8 of 9 people found the following review helpful
Salvation thoroughly explained 31 Jan. 2006
By M. J. Keel - Published on Amazon.com
Format: Paperback
I can't begin to tell you how helpful I found and will continue to find this book. It delves deep into the Bible to explain all the ins and outs of God's saving people from their sins. Hoekema interacts with church history, contemporary theology, popluar teaching across denominations, as well as classical, medieval, and reformation era theologians on the subject of salvation. This book is thorough yet readable. It is not for a new Christian, but if you want to go beyond the basics this is the book for you.
7 of 8 people found the following review helpful
Great Book on Soteriology 19 April 2005
By theologicalresearcher - Published on Amazon.com
Format: Paperback
This book is a very good outline of soteriology from the Reformed perspective. Anyone who wants to get a good dose of the doctrine of salvation from a traditional Reformed perspective should read this. Though it gets into technicalities and some Greek it is readable and organized. However, Hoekema's "Dutch Reformed" background lets some of his interpretations be influenced by that background. For example, his interpretation of Romans 7. For students wanting to understand what the Reformed camp teaches regarding salvation this book is for you.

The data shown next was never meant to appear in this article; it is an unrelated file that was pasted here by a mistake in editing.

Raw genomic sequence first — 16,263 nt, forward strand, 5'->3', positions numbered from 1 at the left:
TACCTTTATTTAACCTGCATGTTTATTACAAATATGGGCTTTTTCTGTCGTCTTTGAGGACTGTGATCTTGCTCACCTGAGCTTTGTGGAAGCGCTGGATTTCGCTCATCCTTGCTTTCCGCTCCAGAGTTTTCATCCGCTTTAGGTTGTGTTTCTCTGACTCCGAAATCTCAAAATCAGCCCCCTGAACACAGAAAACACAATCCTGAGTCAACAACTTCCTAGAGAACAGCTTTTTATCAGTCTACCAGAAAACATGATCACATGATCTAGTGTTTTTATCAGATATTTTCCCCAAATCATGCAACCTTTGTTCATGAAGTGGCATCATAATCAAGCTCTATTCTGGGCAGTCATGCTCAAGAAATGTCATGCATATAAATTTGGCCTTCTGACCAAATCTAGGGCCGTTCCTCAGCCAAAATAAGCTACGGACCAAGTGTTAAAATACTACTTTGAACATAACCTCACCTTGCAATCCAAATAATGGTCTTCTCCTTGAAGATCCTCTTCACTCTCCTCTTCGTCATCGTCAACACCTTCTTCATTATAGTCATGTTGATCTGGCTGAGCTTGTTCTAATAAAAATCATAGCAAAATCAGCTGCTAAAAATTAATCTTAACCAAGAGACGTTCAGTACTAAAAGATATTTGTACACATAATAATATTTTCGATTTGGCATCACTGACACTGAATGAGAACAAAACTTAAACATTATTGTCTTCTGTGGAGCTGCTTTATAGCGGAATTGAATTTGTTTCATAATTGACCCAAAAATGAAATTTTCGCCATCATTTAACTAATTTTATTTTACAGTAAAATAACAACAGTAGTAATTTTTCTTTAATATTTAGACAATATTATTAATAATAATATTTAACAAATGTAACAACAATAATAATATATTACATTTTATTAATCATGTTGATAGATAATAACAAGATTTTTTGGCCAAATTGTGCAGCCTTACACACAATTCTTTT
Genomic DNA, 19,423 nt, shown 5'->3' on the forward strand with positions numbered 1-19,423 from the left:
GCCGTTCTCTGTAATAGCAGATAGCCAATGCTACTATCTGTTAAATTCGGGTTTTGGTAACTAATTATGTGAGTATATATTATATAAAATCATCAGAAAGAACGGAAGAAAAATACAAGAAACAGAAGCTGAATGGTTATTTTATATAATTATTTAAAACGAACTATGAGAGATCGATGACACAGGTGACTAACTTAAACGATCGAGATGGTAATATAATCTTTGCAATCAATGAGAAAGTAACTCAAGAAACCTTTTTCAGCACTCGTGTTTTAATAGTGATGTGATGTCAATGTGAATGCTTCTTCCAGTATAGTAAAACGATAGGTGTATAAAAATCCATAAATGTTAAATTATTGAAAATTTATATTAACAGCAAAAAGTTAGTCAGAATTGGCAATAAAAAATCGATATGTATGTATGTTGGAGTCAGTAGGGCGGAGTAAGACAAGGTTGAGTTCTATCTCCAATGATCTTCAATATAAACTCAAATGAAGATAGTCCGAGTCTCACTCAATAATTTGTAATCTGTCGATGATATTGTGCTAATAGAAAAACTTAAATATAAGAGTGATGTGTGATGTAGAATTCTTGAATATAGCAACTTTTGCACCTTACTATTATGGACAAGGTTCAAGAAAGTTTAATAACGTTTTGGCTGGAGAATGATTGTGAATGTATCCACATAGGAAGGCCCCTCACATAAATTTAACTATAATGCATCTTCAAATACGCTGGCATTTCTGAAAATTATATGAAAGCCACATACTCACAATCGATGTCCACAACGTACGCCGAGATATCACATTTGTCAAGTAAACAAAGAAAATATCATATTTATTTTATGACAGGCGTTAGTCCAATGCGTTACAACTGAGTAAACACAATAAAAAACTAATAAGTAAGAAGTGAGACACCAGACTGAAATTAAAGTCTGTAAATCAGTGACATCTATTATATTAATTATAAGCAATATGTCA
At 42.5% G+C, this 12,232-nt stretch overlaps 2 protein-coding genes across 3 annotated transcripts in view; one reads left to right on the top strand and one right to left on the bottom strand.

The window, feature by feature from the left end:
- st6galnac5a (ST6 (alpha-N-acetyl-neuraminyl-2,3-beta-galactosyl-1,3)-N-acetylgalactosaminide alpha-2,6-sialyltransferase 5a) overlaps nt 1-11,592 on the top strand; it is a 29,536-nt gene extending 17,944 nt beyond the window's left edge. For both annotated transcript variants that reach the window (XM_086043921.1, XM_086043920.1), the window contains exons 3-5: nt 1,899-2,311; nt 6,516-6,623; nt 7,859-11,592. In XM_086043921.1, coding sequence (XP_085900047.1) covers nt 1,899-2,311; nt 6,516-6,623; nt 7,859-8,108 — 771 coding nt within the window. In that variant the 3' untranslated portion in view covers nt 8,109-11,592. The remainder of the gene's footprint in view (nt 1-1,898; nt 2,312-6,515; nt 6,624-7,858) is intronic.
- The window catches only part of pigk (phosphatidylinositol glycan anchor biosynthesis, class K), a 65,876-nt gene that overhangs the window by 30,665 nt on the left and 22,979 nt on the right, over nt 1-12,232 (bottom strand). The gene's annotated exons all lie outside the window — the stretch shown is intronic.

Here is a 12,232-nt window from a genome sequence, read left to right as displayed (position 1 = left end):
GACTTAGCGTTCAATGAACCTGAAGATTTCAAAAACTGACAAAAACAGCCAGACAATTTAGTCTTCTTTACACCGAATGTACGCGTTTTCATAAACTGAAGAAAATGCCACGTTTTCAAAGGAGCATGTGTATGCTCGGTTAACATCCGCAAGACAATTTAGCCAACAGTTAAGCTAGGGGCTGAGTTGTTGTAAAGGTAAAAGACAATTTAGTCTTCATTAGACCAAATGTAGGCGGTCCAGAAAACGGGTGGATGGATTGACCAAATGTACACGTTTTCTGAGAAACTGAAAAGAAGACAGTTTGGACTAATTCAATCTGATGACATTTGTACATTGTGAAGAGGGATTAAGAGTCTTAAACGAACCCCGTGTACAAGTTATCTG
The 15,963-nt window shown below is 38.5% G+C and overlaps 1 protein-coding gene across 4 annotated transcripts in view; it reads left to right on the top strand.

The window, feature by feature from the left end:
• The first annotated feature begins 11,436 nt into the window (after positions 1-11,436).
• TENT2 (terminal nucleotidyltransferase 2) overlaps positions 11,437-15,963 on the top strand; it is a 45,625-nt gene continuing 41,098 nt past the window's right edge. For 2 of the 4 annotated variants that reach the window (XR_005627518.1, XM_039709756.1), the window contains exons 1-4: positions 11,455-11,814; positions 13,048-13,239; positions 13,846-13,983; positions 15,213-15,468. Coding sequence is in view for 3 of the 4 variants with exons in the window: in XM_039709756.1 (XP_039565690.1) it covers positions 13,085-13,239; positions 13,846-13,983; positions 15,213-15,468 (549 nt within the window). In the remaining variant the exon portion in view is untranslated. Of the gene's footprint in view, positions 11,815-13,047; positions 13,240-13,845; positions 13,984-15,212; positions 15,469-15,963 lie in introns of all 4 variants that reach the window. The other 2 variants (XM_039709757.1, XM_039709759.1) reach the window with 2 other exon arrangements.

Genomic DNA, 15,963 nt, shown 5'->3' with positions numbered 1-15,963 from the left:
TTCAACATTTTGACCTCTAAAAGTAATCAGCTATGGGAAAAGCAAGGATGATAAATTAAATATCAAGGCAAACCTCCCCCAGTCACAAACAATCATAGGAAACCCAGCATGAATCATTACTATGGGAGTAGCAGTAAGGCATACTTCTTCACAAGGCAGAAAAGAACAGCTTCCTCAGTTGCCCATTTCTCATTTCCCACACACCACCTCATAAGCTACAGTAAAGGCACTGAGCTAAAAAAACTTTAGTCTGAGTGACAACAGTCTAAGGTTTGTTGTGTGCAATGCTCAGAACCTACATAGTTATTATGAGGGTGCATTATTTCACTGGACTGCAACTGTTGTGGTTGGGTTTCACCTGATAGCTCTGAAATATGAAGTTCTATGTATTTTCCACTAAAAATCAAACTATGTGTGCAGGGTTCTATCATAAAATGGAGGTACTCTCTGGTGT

2 of 2 people found the following review helpful
Countering Vacuous Evangelicalism 23 April 2013
By Christopher Cole - Published on Amazon.com
Format: Hardcover Verified Purchase
I have a concern that today's evangelical church is falling further and further away from the clarity of the Gospel that came out of the Reformation. Sin isn't so sinful; grace isn't so gracious; salvation isn't so radical. this book is an antidote to that. Hoekema writes from a confessional Reformed point of view. Not only does he explicitly use materials from the classic Reformed confessions, especially the Westminster Confession and the Canons of Dordt, but he intersperses those doctrines throughout the text. He has no section on the (so-called) Five Points of Calvinism, but each one comes up in a natural fashion. He deals with justification and sanctification, as well as the connection between the two. As he does so, he addresses the alternative views of Catholicism, Arminianism, Wesleyanism, and Pentecostalism. He preserves the Reformational proclamation of salvation by grace alone, through faith alone, and for the glory of God alone, from the watered-down Gospel of American evangelicalism.